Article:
by: Sigmund Freud
Sigmund Freud was born as Sigismund Schlomo Freud (May 6, 1856 – September 23, 1939). He is psychology’s most famous figure, one of the most influential and controversial thinkers. He is a Viennese Physician who wanted to devote himself to medical research, but limited funds and barriers to academic advancement for Jews in Austria forced him into the private practice of medicine. One of his main interests was neurology, the study of the brain and treatment of disorders of the nervous system, a branch of medicine then in its infancy.
He attended a fellowship study with Europe’s most renowned neurologist, Jean Martin Charcot in October 1885, Freud acknowledged that the experience of the stay is one of the turning point in turning him toward the practice of medical psychopathology and away from a less financially promising career in research neurology.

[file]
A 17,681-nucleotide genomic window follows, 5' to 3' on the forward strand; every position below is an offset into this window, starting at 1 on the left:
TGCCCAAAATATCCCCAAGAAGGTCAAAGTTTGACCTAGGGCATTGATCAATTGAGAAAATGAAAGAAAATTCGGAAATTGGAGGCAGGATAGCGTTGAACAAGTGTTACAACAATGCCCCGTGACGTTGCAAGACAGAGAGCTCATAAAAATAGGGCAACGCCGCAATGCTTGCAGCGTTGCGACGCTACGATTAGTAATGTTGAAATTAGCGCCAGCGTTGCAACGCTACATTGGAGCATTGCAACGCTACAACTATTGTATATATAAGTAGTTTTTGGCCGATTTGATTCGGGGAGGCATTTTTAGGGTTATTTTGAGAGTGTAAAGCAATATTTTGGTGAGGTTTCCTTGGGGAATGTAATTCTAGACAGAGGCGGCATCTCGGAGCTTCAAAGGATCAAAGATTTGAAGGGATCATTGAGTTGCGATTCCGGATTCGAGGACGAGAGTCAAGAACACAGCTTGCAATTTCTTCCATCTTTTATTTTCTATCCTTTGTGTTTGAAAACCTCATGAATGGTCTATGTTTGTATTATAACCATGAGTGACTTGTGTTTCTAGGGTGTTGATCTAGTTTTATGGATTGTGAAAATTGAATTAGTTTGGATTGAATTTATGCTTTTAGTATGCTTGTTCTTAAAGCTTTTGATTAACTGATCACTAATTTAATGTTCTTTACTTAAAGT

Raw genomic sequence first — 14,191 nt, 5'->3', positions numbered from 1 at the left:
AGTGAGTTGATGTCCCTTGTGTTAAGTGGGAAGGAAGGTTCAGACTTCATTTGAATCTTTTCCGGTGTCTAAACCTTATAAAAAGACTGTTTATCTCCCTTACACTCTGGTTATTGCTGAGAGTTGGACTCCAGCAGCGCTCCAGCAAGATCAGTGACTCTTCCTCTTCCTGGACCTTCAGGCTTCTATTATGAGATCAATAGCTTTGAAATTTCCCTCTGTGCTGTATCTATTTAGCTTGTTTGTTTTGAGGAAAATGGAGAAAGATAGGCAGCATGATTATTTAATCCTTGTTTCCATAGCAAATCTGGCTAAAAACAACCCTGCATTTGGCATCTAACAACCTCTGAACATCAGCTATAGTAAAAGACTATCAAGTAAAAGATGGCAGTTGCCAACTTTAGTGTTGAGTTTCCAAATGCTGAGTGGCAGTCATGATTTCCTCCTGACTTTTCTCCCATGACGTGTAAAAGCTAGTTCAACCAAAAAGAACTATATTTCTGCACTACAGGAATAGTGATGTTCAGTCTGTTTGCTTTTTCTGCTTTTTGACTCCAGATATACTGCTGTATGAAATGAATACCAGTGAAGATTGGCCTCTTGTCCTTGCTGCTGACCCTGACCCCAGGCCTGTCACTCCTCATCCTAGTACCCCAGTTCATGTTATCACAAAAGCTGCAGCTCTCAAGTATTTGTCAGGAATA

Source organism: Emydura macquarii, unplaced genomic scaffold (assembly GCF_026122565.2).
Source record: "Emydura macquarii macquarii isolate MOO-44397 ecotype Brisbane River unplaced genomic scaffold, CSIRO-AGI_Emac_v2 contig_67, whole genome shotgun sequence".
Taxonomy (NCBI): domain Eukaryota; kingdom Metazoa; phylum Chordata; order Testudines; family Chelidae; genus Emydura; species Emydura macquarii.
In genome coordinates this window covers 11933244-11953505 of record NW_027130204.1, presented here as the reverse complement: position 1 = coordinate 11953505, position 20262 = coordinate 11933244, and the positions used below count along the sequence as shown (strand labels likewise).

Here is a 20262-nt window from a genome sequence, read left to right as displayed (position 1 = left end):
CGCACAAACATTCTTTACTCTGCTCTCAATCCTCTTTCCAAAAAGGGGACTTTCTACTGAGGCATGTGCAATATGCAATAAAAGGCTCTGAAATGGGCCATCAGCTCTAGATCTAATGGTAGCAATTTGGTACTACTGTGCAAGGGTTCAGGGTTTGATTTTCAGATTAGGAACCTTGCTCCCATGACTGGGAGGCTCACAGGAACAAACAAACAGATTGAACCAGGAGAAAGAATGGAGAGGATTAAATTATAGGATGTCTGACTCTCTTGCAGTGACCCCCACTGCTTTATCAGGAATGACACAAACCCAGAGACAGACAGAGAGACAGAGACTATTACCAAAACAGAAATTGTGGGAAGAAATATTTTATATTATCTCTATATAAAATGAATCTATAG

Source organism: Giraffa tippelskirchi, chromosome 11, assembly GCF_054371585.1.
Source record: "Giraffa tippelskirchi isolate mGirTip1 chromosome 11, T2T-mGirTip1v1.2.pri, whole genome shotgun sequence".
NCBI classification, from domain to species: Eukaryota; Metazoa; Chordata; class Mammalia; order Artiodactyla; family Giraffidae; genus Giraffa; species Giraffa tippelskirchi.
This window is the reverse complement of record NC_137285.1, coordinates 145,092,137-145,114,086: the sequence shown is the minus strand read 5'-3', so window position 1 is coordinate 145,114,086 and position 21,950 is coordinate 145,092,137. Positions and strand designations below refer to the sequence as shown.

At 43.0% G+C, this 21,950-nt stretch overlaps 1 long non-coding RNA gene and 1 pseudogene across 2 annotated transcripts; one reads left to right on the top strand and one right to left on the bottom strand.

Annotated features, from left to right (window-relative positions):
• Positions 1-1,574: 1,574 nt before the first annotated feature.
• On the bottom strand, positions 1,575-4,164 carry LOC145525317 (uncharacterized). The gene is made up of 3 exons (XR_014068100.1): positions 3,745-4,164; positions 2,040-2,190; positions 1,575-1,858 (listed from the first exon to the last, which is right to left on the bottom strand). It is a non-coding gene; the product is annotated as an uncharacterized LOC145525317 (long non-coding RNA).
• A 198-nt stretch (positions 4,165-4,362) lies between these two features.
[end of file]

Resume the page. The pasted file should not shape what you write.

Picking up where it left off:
Charcot’s approach on curing hysteria was through hypnosis. Freud tried to follow Charcot’s lead but he turned away from this approach and favoured the approach of free association and dream analysis.
In free association, in order to relieve patients of symptoms with no apparent physical cause, Freud asked questions designed to summon up long buried memories. This approach came to be known as the “talking cure”. The ultimate goal of this talking was to locate and release powerful emotional energy that had initially been rejected, and imprisoned in the unconscious mind. Freud called this denial of emotions “repression”, and he believed that it was often damaging to the normal functioning of the psyche and could also retard physical functioning as well, which he described as “psychosomatic” symptoms. With this approach, he was able to conclude that the source of emotional disturbances lay in repressed traumatic experience in early childhood.
The “talking cure” is widely seen as the basis of psychoanalysis.
The Psychoanalytic Theory... [continues]
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